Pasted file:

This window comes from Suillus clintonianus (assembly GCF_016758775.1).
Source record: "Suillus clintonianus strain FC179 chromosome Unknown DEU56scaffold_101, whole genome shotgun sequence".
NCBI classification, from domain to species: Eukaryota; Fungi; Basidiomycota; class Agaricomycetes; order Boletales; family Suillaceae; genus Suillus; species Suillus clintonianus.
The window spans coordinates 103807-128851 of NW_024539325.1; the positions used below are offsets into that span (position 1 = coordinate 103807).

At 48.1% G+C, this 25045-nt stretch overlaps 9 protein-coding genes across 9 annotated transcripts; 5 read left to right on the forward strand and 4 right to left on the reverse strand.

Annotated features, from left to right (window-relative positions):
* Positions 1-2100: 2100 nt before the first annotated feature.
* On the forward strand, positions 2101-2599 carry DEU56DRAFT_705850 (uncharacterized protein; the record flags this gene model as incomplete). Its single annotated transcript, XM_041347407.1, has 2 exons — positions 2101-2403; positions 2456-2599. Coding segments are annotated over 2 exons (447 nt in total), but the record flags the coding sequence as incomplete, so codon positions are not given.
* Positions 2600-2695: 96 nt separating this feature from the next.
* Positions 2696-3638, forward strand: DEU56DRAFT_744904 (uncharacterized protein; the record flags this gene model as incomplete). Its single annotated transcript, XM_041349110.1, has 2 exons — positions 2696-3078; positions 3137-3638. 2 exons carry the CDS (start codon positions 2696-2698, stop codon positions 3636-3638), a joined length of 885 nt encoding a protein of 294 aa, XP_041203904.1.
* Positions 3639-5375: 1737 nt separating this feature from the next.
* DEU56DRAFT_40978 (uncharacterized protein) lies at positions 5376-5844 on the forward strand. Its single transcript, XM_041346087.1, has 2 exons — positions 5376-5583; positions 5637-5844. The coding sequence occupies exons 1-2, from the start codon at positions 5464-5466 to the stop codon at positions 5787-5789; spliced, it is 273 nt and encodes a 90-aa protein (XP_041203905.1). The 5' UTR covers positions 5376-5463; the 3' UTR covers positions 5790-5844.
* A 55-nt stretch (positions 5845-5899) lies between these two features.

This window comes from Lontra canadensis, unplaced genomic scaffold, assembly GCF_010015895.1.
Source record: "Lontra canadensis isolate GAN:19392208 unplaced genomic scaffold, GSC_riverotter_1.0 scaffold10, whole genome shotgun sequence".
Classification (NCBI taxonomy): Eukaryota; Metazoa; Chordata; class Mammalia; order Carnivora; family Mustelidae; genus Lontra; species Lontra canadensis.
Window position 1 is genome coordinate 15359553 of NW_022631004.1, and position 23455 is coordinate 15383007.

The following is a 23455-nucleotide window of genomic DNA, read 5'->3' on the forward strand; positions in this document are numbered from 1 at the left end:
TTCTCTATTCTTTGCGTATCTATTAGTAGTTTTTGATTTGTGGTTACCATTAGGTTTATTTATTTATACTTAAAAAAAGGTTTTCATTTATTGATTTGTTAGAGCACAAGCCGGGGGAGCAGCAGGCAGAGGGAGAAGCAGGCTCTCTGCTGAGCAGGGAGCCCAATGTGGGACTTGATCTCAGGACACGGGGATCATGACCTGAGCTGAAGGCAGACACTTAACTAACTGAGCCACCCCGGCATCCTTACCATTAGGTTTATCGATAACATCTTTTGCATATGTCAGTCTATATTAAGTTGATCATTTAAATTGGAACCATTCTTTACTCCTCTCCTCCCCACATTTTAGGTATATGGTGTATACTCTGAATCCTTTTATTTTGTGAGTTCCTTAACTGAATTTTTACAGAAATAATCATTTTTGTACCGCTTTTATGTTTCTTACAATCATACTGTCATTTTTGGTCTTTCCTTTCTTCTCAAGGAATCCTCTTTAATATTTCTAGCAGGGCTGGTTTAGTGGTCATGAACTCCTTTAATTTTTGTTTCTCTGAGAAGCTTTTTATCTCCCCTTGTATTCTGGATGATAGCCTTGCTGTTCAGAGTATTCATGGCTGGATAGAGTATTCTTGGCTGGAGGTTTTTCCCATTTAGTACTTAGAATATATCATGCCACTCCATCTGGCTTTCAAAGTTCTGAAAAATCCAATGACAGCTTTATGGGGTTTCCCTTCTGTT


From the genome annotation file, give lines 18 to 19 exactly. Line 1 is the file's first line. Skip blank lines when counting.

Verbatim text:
The following is a 23455-nucleotide window of genomic DNA, read 5'->3' on the forward strand; positions in this document are numbered from 1 at the left end:
TTCTCTATTCTTTGCGTATCTATTAGTAGTTTTTGATTTGTGGTTACCATTAGGTTTATTTATTTATACTTAAAAAAAGGTTTTCATTTATTGATTTGTTAGAGCACAAGCCGGGGGAGCAGCAGGCAGAGGGAGAAGCAGGCTCTCTGCTGAGCAGGGAGCCCAATGTGGGACTTGATCTCAGGACACGGGGATCATGACCTGAGCTGAAGGCAGACACTTAACTAACTGAGCCACCCCGGCATCCTTACCATTAGGTTTATCGATAACATCTTTTGCATATGTCAGTCTATATTAAGTTGATCATTTAAATTGGAACCATTCTTTACTCCTCTCCTCCCCACATTTTAGGTATATGGTGTATACTCTGAATCCTTTTATTTTGTGAGTTCCTTAACTGAATTTTTACAGAAATAATCATTTTTGTACCGCTTTTATGTTTCTTACAATCATACTGTCATTTTTGGTCTTTCCTTTCTTCTCAAGGAATCCTCTTTAATATTTCTAGCAGGGCTGGTTTAGTGGTCATGAACTCCTTTAATTTTTGTTTCTCTGAGAAGCTTTTTATCTCCCCTTGTATTCTGGATGATAGCCTTGCTGTTCAGAGTATTCATGGCTGGATAGAGTATTCTTGGCTGGAGGTTTTTCCCATTTAGTACTTAGAATATATCATGCCACTCCATCTGGCTTTCAAAGTTCTGAAAAATCCAATGACAGCTTTATGGGGTTTCCCTTCTGTT